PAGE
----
Dixon Transportation Center Unveiled
By Jason Massad/Staff Writer
Country music legend Johnny Cash famously sang, "I hear a train a comin', it's comin' round the bend."
Those lyrics reflected the hopes of the hundred-plus crowd of Dixon residents, businessmen and county transportation officials who gathered at the new Dixon Transportation Center Saturday.
Now that the ribbon is cut, the center will begin serving as a hub for local and express buses, Dixon's popular Readi-Ride transit service and as a commuter transfer station.
But one of the major goals of the station, an attractive mustard yellow and brown-trimmed depot that hearkens back to Dixon's simpler railroad days, is to lure a passenger train service to come around the bend, said Dixon Mayor Mary Ann Courville.
"Passenger trains started fading away" (with the rise of the automobile in the 1960s), Courville told an enthusiastic crowd. "The trend is now toward putting traffic back on the tracks."
Specifically, Dixon transportation leaders are looking to make their station one of the next stops along the popular Capitol Corridor train service, which runs all the way north of Sacramento to San Jose.
A little ahead of the noon schedule, the Capitol Corridor train stopped in Dixon Saturday on a ceremonial trip, and as a way to show the Dixon crowd what could be.
Current projections say the train service won't make Dixon a stop until 2015.
But the new depot, a historic recreation of Dixon's old station, has officials hoping that their efforts could shrink that timeline.
City workers even dug up an old sign, weathered and painted white, that reads in simple block letters - DIXON.
The sign won't be enough for a train stop, but it's a step in the right direction, say city leaders.
The next phase of the station is to build a platform from the depot to the train tracks, which could host commuters waiting for a ride to work in as little as five years, officials hope.
Courville made her pitch for that accelerated timeline standing on a stage, accompanied by a school band, and flanked by local and regional transportation leaders.
"I believe it will be a lot sooner than (2015)," Courville told the audience. "All we need is money. That has never stopped us before."
Measure H, a proposed half-cent sales tax for transportation on the June 6 ballot, could be all the extra funding needed to speed a train along to Dixon.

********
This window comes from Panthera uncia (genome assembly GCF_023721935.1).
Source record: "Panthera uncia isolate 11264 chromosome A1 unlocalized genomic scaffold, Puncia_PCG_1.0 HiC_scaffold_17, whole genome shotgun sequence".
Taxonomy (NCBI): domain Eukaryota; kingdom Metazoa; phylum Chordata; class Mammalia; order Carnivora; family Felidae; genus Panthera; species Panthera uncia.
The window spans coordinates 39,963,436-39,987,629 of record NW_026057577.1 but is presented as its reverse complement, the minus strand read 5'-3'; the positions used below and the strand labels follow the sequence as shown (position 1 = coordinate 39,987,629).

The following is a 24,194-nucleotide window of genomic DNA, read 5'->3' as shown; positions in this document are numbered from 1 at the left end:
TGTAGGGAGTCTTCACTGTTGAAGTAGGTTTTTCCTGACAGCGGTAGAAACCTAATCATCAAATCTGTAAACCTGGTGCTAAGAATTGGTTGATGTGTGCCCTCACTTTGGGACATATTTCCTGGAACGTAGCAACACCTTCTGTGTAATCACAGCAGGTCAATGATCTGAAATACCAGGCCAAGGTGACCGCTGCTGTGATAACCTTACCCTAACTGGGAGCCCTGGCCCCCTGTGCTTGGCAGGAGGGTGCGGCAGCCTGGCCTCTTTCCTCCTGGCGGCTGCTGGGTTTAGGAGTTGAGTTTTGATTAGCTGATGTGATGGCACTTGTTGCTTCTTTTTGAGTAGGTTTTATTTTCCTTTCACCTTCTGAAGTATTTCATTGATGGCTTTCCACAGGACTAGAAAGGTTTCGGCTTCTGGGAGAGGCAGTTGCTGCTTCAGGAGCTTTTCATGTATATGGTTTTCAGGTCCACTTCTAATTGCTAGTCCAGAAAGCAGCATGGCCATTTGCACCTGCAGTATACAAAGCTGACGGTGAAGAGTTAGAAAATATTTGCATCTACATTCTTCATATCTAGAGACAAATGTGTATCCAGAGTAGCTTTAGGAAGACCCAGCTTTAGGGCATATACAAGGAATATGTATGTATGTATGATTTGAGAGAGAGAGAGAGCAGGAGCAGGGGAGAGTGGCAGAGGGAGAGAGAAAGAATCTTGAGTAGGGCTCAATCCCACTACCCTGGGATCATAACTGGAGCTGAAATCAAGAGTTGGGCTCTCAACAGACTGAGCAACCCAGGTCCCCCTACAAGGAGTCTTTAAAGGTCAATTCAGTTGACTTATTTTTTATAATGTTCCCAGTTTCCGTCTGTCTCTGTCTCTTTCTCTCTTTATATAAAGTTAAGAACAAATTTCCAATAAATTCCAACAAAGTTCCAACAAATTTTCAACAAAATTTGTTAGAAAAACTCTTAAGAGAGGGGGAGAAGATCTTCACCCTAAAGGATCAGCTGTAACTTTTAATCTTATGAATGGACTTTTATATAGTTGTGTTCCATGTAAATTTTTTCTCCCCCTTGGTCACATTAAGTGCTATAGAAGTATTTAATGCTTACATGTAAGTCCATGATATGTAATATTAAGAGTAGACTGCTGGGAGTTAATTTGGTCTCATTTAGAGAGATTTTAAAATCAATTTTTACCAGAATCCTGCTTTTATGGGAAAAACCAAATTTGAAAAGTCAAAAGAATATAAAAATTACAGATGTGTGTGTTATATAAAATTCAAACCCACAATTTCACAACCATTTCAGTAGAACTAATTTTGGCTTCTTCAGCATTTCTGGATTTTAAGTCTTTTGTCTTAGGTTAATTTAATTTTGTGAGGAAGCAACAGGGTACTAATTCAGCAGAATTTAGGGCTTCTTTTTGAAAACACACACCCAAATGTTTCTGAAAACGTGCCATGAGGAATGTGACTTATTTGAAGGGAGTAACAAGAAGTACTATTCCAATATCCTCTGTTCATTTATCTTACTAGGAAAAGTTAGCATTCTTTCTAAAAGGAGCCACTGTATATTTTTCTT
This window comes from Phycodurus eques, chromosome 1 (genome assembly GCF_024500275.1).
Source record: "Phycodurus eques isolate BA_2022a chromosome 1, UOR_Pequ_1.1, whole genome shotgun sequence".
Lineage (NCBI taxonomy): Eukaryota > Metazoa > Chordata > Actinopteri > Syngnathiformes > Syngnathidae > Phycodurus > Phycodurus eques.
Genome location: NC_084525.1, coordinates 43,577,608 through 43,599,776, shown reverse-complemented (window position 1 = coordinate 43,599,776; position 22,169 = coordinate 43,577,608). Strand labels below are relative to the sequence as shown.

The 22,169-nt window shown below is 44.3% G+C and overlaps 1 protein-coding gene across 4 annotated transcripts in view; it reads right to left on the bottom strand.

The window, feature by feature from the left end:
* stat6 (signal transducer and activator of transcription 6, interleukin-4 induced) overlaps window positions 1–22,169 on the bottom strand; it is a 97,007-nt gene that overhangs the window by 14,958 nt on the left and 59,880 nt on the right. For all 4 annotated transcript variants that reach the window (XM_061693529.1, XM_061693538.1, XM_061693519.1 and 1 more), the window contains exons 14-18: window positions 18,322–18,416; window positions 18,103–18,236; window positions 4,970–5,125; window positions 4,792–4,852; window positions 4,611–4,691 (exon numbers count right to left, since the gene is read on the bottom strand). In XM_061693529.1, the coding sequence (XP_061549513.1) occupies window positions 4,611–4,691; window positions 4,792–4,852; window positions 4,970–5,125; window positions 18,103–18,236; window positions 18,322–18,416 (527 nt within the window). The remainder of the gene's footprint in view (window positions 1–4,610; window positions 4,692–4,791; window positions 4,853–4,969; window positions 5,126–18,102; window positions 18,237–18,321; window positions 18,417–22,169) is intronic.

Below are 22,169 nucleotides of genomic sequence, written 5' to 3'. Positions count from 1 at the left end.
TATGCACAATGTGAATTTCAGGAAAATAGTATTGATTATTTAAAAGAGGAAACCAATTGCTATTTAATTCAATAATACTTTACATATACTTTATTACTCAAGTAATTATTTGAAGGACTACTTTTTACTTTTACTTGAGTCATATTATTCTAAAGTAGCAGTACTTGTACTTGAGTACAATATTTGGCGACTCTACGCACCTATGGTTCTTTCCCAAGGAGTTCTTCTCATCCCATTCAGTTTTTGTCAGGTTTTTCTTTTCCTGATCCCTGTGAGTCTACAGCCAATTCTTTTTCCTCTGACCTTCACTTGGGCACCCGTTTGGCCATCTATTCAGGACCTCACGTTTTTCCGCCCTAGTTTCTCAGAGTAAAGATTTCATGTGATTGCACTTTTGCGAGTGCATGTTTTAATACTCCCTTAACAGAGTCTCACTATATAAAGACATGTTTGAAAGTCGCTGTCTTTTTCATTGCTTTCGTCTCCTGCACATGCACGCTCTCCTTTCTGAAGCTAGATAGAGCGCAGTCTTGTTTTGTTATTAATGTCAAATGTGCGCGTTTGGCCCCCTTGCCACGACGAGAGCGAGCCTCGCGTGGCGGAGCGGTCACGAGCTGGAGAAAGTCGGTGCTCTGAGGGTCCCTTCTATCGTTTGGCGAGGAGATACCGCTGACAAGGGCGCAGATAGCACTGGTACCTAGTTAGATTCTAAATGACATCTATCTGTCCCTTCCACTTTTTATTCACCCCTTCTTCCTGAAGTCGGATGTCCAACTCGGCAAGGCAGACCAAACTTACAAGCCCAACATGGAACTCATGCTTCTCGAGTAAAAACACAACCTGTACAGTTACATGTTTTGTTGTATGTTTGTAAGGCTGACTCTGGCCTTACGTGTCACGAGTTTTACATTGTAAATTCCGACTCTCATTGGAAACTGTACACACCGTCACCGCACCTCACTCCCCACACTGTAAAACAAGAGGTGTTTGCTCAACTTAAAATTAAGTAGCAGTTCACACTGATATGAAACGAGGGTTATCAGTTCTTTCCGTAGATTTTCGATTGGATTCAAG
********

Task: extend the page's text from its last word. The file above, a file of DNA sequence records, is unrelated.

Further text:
In fact, the $1.6 billion in revenues that would be reaped by the tax over 30 years, could secure stops of the Capitol Corridor in Dixon, the in-progress Fairfield-Vacaville station and one planned for Benicia.
"Measure H really is an investment in your community," said Suisun City Mayor Jim Spering, the county's Metropolitan Transportation Commission representative. "It's so we can see projects just like this."
The county currently has a Capitol Corridor stop in Suisun City. That station serves many commuters conveniently, including one of the county's transportation officials.
Jayne Bauer, the spokeswoman for the Solano Transportation Authority, takes the train from Sacramento, near her Carmichael home, all the way to Suisun City every work day.
The authority's office is within easy walking distance of One Harbor Center, a successful redevelopment project that houses the STA and other offices.
The Capitol Corridor is starting to become recognized nationally as a successful service, say transportation officials.
It's currently the third largest rail corridor in the country and demand is growing.
The government-run service recovers nearly 50 percent of its costs at the fare box, which is considered good for public transportation. By September, the corridor will run 32 of the high-speed commuter trains, corridor officials said.
As an old freight rumbled by on the nearby tracks, Spering again pumped up an affable Dixon crowd scattered around the plaza of the new transportation center.
"We're going to hear that sound, but it's going to be Capitol Corridor train that stops in Dixon," he said.
While the goal of the transportation center is to land a commuter train, the station is hoped to be an emerging civic gem in Dixon.
The Dixon Chamber of Commerce plans to move into the new building sometime after the Dixon May Fair this month.
"We'll be more visible to the public," said Marcie Marania, a chamber representative.
The Chamber of Commerce will, of course, promote the city's burgeoning business scene from the new station. But the building will also serve as a historical touchstone for visitors and city residents as well.
The history of Dixon will be presented in the building in the same way as interpretative centers in museums, said city officials.
It's fitting that Dixon's history be presented at a train station. For many of its pioneer years, the city relied on the railroad.
So much so, that the United Methodist Church of Dixon, originally in Silveyville, was hauled into town so that it could be closer to the people.
Why it sits at its exact location on North Jefferson Street, is a little bit of Dixon charm and history, Courville explained.
The holy place was lifted off its foundation and moved to Dixon on rolling logs, but there was a snag.
"They couldn't figure out the logs and the church over the tracks, so they left it there," she said.
Jason Massad can be reached at firstname.lastname@example.org.
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